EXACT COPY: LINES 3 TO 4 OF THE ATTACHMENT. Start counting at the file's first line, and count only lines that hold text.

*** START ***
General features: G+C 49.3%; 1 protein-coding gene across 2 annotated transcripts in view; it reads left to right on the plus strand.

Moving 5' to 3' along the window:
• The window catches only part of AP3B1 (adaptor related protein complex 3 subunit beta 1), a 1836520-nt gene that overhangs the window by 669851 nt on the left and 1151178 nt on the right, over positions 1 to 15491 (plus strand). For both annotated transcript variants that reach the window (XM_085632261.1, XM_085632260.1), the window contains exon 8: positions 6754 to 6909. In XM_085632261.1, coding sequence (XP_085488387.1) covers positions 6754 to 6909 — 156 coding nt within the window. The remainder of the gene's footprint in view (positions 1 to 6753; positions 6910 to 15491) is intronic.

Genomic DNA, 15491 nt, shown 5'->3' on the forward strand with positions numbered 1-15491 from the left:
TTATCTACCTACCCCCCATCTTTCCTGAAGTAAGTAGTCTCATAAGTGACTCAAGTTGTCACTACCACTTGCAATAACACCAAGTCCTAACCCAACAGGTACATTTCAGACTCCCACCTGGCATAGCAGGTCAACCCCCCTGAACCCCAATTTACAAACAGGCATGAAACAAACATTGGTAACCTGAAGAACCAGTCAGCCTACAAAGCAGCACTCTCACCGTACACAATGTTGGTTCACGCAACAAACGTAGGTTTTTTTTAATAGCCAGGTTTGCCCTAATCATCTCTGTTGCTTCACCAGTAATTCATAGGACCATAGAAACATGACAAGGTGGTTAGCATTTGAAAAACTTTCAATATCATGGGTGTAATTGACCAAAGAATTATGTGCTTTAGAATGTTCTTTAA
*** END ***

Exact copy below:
• The window catches only part of AP3B1 (adaptor related protein complex 3 subunit beta 1), a 1836520-nt gene that overhangs the window by 669851 nt on the left and 1151178 nt on the right, over positions 1 to 15491 (plus strand). For both annotated transcript variants that reach the window (XM_085632261.1, XM_085632260.1), the window contains exon 8: positions 6754 to 6909. In XM_085632261.1, coding sequence (XP_085488387.1) covers positions 6754 to 6909 — 156 coding nt within the window. The remainder of the gene's footprint in view (positions 1 to 6753; positions 6910 to 15491) is intronic.

Genomic DNA, 15491 nt, shown 5'->3' on the forward strand with positions numbered 1-15491 from the left: